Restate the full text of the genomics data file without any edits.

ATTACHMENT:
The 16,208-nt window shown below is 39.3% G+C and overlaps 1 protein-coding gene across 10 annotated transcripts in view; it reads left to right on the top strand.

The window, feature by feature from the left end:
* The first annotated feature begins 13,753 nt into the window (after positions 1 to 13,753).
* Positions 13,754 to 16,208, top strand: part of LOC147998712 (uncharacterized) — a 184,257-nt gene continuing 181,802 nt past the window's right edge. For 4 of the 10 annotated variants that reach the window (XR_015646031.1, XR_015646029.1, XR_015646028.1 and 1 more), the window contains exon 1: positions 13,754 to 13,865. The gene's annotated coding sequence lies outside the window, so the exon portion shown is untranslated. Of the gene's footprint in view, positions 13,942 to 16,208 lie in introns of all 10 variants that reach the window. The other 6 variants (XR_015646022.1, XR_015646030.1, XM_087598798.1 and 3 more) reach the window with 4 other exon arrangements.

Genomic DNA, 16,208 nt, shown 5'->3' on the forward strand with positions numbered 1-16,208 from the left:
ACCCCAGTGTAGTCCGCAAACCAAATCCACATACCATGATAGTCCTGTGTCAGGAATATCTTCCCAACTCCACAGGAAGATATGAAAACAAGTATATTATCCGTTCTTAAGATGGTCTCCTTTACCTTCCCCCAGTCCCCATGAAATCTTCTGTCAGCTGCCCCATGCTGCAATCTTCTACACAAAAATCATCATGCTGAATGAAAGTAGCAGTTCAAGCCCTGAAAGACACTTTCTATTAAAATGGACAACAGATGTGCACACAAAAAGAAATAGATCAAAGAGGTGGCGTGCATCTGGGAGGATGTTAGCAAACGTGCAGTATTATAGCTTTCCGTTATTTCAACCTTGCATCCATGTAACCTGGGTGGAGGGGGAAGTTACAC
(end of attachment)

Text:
The 16,208-nt window shown below is 39.3% G+C and overlaps 1 protein-coding gene across 10 annotated transcripts in view; it reads left to right on the top strand.

The window, feature by feature from the left end:
* The first annotated feature begins 13,753 nt into the window (after positions 1 to 13,753).
* Positions 13,754 to 16,208, top strand: part of LOC147998712 (uncharacterized) — a 184,257-nt gene continuing 181,802 nt past the window's right edge. For 4 of the 10 annotated variants that reach the window (XR_015646031.1, XR_015646029.1, XR_015646028.1 and 1 more), the window contains exon 1: positions 13,754 to 13,865. The gene's annotated coding sequence lies outside the window, so the exon portion shown is untranslated. Of the gene's footprint in view, positions 13,942 to 16,208 lie in introns of all 10 variants that reach the window. The other 6 variants (XR_015646022.1, XR_015646030.1, XM_087598798.1 and 3 more) reach the window with 4 other exon arrangements.

Genomic DNA, 16,208 nt, shown 5'->3' on the forward strand with positions numbered 1-16,208 from the left:
ACCCCAGTGTAGTCCGCAAACCAAATCCACATACCATGATAGTCCTGTGTCAGGAATATCTTCCCAACTCCACAGGAAGATATGAAAACAAGTATATTATCCGTTCTTAAGATGGTCTCCTTTACCTTCCCCCAGTCCCCATGAAATCTTCTGTCAGCTGCCCCATGCTGCAATCTTCTACACAAAAATCATCATGCTGAATGAAAGTAGCAGTTCAAGCCCTGAAAGACACTTTCTATTAAAATGGACAACAGATGTGCACACAAAAAGAAATAGATCAAAGAGGTGGCGTGCATCTGGGAGGATGTTAGCAAACGTGCAGTATTATAGCTTTCCGTTATTTCAACCTTGCATCCATGTAACCTGGGTGGAGGGGGAAGTTACAC